With the decision of 16 September 2015, No. 18131, the Court of Cassation settled a long-standing debate, ruling that the receiver can not terminate an agreement to sell real estate property, entered into by the company which is later declared bankrupt, if the purchaser has registered with the Land Registry, before bankruptcy, its claim to the Court to be transferred title to the property.

The decision given by the Supreme Court moves from the appeal proposed by the bankruptcy receiver because of the Court of Appeal confirmation of the Court of first instance decision, which granted the purchaser the requested relief, thereby transferring title to the property, pursuant to a claim which was registered with the Land Registry before the declaration of bankruptcy of the committed seller. The Court rejected the objection raised by the bankruptcy receiver, who argued that the commitment to sell the property was unenforceable because the receiver terminated the commitment according to the specific power afforded by Art. 72 IBL.

The Court of Cassation, 1st civil session, transmitted the President the acts, which were then transmitted to the Joint Session of the Supreme Court.

The issue regards the possibility of the bankruptcy receiver to terminate a commitment to sell property, according to Art. 72 IBL, once the purchaser registered with the Land Registry, before the declaration of bankruptcy, its claim to have title to the property transferred by judgment of the Court, in compliance with the Art. 2932 ICC. It should be noted that Article. 72 of IBL, as amended by the Decree. n. 169 of 2007, establishes, in general terms, that the bankruptcy receiver has the right to terminate the pending controversies, and specifies that this right may be exercised even in the presence of a preliminary contract, not stating, however, the outcome of a preliminary purchase agreement in the case the purchaser has registered with the Land Registry, before bankruptcy, his claim to the Court to be transferred title to the property.

The issue could be divided into two sub-problems: 1) understand if, from a substantive standpoint, the bankruptcy receiver can terminate a commitment to sell property; 2) understand what are the effects on the claim for specific performance following the dissolution of the contract.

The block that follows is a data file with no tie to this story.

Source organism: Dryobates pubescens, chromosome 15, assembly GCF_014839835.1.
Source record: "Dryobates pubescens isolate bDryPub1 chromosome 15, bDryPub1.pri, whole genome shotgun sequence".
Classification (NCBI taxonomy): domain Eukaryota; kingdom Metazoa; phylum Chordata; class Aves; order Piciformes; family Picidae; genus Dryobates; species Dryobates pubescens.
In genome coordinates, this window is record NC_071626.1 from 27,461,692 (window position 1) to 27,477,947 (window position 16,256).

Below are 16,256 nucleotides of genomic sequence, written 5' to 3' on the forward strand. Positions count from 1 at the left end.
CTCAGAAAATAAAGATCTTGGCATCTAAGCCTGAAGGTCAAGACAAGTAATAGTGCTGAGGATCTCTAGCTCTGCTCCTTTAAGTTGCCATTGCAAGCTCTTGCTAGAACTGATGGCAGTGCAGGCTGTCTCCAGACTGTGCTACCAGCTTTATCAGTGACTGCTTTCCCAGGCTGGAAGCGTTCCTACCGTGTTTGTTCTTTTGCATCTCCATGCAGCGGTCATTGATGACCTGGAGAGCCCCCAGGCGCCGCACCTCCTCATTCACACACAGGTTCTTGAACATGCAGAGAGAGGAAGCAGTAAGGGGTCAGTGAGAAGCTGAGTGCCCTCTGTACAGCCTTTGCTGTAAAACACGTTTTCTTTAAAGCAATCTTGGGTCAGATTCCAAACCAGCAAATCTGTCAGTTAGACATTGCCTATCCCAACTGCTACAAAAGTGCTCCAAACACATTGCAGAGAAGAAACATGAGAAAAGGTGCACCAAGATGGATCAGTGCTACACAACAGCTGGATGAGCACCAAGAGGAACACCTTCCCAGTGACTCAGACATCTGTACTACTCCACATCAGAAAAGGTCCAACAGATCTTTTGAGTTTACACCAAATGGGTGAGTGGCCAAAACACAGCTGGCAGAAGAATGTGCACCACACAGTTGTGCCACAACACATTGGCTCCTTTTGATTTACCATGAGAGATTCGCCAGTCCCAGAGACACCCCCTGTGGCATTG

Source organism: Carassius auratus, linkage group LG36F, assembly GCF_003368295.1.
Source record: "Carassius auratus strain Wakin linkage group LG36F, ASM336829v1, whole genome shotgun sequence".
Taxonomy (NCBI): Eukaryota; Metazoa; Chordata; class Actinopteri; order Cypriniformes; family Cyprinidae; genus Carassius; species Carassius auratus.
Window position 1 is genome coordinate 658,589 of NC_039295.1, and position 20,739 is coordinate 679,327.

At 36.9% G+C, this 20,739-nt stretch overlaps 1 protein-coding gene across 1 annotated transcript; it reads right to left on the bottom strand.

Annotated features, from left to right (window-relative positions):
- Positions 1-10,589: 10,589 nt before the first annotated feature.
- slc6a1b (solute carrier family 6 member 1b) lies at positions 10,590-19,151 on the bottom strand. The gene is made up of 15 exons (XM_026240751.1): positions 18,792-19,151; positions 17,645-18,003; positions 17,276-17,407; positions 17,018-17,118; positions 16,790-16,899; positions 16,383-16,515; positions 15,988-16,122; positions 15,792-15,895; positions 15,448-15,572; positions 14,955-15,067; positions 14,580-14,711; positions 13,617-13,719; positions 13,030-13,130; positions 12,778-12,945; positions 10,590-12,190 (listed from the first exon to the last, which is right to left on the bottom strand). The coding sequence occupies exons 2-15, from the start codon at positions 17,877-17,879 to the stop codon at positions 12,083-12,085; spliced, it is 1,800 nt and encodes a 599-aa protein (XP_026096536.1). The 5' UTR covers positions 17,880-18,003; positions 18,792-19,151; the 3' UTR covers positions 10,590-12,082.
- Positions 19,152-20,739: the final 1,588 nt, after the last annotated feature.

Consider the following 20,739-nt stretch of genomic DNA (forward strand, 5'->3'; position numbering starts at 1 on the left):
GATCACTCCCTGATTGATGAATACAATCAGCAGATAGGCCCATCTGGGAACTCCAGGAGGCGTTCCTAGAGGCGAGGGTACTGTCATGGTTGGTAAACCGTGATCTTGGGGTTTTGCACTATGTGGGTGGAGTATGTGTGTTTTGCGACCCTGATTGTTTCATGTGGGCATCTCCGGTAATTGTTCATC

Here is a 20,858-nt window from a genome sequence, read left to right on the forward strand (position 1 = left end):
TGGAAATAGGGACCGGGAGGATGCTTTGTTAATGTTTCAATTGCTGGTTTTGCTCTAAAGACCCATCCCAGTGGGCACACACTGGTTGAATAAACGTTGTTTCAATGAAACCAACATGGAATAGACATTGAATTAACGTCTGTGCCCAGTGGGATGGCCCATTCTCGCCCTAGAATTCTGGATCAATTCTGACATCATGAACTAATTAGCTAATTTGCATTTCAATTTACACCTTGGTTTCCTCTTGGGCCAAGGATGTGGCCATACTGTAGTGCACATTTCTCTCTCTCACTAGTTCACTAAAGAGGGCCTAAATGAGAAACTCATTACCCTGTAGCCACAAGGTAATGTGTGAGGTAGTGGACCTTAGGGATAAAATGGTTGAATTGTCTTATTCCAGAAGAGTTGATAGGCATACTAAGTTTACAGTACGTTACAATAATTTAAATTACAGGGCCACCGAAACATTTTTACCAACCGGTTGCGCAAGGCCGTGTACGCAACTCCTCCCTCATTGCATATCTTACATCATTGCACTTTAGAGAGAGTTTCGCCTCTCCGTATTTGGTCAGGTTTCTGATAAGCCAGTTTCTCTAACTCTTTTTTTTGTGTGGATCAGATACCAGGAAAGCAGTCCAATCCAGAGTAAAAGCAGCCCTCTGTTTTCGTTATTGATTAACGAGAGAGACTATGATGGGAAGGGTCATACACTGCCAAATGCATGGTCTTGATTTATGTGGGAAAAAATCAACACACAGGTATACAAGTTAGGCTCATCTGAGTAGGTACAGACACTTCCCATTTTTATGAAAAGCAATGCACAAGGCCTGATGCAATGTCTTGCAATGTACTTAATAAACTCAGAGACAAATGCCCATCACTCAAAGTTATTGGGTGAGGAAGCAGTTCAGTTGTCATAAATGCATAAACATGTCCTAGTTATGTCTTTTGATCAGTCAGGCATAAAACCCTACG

The Court of Cassation, first of all, makes some general remarks concerning the registration of claims based on Art. 2932 ICC, recalling that Art. 2652, first paragraph, No. 2 ICC states that the decision granting the specific relief of transferring title to property, if the claim was duly registered with the Land Registry, prevails over any other registration which comes after that of the claim. The preliminary agreement transcribed is therefore surrounded by a series of safeguards to ensure the retroactive translating effect if occurs the decision made pursuant to Art. 2932 ICC.

The Supreme Court then considers that the bankruptcy receiver has indeed, pursuant to Art. 72 IBL, the right to terminate the commitment to sell property, and that the receiver can exercise such a right even if the purchaser filed a claim in court in order to obtain the specific relief of the transfer of title to the property.

The issue is, therefore, whether or not the rights attached to the registered claim of the purchaser prevail over the termination powers of the receiver.

The Supreme Court ruled that the termination right exercised by the receiver is unenforceable against the purchaser who has registered his claim with the Land Registry before bankruptcy is declared. Which means that the claim based on Art. 2932 ICC, registered in the Land Registry before bankruptcy, does not prevent the bankruptcy receiver to terminate the preliminary agreement: prevents him only to terminate the commitment to sell property with effect against the buyer who proposed such a request (always provided that the sentence is as well transcribed).

In the past a consistent and consolidated line of cases of the Supreme Court allowed the bankruptcy receiver to terminate a commitment to sell property by a company which later is declared bankrupt, at any time until title to the property is actually transferred or the Court decision granting such a specific relief becomes final (see, for example, Court of Cassation Nos. 3001/1982, 4731/1988, 1497/1989, 4887/1989, 12033/1991, 2577/1993, 2703/1995, 4358/1997, 4747/1999, 239/1999, 17257/2002 and 7070/2004). Therefore, the registration with the Land Registry of the claim in Court for specific relief did not bar, according to these precedents, the bankruptcy receiver from enforcing his termination right.

The Supreme Court came to a different conclusion for the first time in 2004, ruling that the decision granting specific relief to the purchaser and thereby transferring title to the property to him is enforceable against the receiver, if the claim was registered with the Land Registry before the declaration of bankruptcy.

Subsequent decisions of the Court of Cassation were split and some continued to follow the previous line of cases (see decisions Nos. 20451/2005, 28479/2005, 46/2006, 542/2006, 33/2008 and 17405/2009) while others followed on the footsteps of the 2004 decision (see Nos. 15218/2010, 16660/2010 and 27093/2011). Due to this situation, the Joint Session of the Supreme Court re-ruled what was decided in 2004.